How to Know When a Food Contact Surface Is Clean
Food contact surfaces include any surface, such as a table, bench, or cutting board, that comes into contact with food at some point in the day. Failing to keep these surfaces clean can have dire consequences for the business, but it's never as simple as just wiping it down. Understanding how to get a surface truly clean and then measuring the cleanliness of that surface is what separates businesses that care from those that don't.
The Importance of a Clean Food Contact Surface
Surfaces that come into contact with food can be some of the most difficult areas to keep clean. These surfaces tend to be horizontal, so contaminates naturally stay in place; used frequently, so the possibility of contamination is always present; and contact naturally bacteria-rich items, like uncooked meats and produce. Once food touches the surface, bacteria will certainly begin to grow and can quickly grow out of control, especially in the warm, moist environment where food is normally prepared.
Once a surface becomes contaminated, it will stay that way until it is properly cleaned. As this presentation from ISSA points out, viruses like the norovirus can survive up to 56 days on a hard surface, and bacteria like E. coli can survive for up to 28 days. Considering the fact that the ingestion of less than 100 viral particles is enough to cause sickness, and that most bacterial loads of food-related surfaces easily reach into the tens of thousands, extreme care has to be taken when identifying and cleaning these surfaces.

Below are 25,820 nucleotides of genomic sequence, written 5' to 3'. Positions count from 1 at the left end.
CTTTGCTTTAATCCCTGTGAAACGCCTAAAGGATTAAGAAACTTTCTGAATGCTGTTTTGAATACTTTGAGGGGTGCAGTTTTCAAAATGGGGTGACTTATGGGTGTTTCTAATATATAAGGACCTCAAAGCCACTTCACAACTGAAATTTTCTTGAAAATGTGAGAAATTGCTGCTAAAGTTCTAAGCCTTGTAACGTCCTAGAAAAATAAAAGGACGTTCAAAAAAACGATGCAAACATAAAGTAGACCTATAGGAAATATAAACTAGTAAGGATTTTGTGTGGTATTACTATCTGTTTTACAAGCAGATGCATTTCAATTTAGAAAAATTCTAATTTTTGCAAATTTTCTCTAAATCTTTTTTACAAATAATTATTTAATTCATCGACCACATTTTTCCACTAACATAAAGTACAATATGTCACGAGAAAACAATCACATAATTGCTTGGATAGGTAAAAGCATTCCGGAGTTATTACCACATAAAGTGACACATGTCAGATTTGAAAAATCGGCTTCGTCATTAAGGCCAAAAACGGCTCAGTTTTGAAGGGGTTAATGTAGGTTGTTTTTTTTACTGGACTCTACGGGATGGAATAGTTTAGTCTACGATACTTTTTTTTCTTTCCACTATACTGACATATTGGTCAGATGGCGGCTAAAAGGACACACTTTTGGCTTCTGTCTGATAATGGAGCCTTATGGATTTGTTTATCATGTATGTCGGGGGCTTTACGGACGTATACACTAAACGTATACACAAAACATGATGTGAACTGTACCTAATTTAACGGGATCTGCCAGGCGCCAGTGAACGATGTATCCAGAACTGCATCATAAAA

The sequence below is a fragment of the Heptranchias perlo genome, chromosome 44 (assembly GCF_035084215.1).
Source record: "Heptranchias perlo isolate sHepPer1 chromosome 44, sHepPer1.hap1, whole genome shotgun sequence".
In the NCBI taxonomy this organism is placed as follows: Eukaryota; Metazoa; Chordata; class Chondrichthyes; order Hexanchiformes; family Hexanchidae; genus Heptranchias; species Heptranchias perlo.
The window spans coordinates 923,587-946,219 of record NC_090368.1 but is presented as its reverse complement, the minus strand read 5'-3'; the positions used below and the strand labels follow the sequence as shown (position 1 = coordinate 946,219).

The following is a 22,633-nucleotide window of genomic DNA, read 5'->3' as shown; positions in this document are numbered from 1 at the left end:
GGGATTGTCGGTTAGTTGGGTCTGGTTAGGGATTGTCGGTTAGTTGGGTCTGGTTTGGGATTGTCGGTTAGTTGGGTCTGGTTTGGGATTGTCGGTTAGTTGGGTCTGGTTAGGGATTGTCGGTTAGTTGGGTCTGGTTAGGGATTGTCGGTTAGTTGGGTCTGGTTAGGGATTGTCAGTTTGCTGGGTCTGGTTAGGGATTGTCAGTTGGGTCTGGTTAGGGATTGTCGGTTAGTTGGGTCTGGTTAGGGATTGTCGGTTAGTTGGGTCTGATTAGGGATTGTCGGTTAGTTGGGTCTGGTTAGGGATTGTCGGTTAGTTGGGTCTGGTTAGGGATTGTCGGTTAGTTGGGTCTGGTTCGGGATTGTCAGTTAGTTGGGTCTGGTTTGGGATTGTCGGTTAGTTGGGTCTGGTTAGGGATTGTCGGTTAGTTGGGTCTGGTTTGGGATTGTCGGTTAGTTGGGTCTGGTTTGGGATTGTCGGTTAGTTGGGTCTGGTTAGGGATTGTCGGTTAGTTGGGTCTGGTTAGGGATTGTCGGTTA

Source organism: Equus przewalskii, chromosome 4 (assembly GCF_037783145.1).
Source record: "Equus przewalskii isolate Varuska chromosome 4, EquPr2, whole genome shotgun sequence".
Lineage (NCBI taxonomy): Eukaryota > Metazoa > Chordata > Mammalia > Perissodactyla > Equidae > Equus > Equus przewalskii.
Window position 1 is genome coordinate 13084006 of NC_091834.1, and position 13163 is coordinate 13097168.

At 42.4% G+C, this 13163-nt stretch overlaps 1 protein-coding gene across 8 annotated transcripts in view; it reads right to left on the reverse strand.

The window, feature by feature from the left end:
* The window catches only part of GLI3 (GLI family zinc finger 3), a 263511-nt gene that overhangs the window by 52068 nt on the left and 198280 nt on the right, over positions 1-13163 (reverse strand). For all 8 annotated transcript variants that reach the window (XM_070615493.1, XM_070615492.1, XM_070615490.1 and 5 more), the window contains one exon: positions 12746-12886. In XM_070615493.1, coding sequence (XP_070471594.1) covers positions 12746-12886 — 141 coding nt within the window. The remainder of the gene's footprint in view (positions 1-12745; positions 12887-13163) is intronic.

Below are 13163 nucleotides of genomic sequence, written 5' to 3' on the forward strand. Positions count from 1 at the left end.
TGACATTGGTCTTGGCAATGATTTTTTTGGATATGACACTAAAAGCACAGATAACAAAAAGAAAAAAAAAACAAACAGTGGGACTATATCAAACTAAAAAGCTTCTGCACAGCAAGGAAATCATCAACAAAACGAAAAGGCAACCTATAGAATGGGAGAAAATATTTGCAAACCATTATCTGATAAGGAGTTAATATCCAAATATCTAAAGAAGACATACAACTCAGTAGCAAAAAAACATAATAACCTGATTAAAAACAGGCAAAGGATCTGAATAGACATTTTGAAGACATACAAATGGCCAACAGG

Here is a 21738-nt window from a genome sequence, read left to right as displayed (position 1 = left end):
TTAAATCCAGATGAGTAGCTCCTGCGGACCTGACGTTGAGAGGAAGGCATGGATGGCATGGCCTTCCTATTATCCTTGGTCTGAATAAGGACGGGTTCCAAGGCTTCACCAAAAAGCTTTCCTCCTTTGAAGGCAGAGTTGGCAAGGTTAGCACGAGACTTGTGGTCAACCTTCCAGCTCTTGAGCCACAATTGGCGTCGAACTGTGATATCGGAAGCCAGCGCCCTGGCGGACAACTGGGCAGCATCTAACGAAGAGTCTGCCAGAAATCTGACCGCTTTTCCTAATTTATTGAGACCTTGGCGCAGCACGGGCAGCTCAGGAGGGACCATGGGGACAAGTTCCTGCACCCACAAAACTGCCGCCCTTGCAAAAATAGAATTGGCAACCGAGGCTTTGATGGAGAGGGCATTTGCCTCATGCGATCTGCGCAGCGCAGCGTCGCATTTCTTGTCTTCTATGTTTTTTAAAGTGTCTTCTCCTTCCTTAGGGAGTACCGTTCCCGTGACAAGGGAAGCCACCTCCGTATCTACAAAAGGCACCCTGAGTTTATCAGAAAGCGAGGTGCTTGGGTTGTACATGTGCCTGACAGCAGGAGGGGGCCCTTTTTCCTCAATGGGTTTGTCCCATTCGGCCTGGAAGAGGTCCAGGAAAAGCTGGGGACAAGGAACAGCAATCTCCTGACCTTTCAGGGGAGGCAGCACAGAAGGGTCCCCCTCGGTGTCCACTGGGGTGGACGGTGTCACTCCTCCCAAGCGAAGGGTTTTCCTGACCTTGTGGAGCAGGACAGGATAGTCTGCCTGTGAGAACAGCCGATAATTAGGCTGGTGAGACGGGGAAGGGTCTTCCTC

As this report from Quality Assurance & Food Safety discusses, failing to adhere to proper protocols can lead to allergen, bacterial, and pest issues, all of which can drive customers away, especially given how likely people are to share bad experiences these days through social media and business review websites. In the most extreme cases, businesses could face sanctions from local authorities or even face a lawsuit from a sickened customer.
Choosing the Right Cleaning and Measuring Methods
Keeping a food contact surface clean begins with a rigid cleaning schedule and the right cleaning tools. Using a rag and cleaning solution to wipe down these surfaces may get them to look clean, but it leaves most of the dirt, bacteria and other contaminants behind. In fact, the added moisture of wiping these surfaces down can actually promote some bacterial growth.
Luckily, there are better cleaning technologies on the market today. One in particular called KaiFly™ by Kaivac combines microfiber, window squeegee and chemical injection technologies to rapidly remove harmful bio-pollutants, and cleans in half the time or less than traditional methods. Diluted cleaning chemical is sprayed directly onto a microfiber pad allowing for quicker and more even application on surfaces. The squeegee then finishes the job by simultaneously removing soils and drying surfaces in one swipe.
But cleaning is only half of the job. That's why professionals use a metering system, like Kaivac's SystemSURE PLUS. These meters measure adenosine triphosphate (ATP), a universal molecule found in the cells of animals, plants, bacteria, and mold. This simple, inexpensive step allows business owners to ensure their surfaces are truly clean and gives service professionals a way to quantify the value they bring to the business.
Food contact surfaces may be difficult to clean, but when it comes to keeping a clean kitchen or restaurant, they are also the most important. Using the right cleaning tools, and then taking the extra step to measure the cleaning, can make all the difference in the world.
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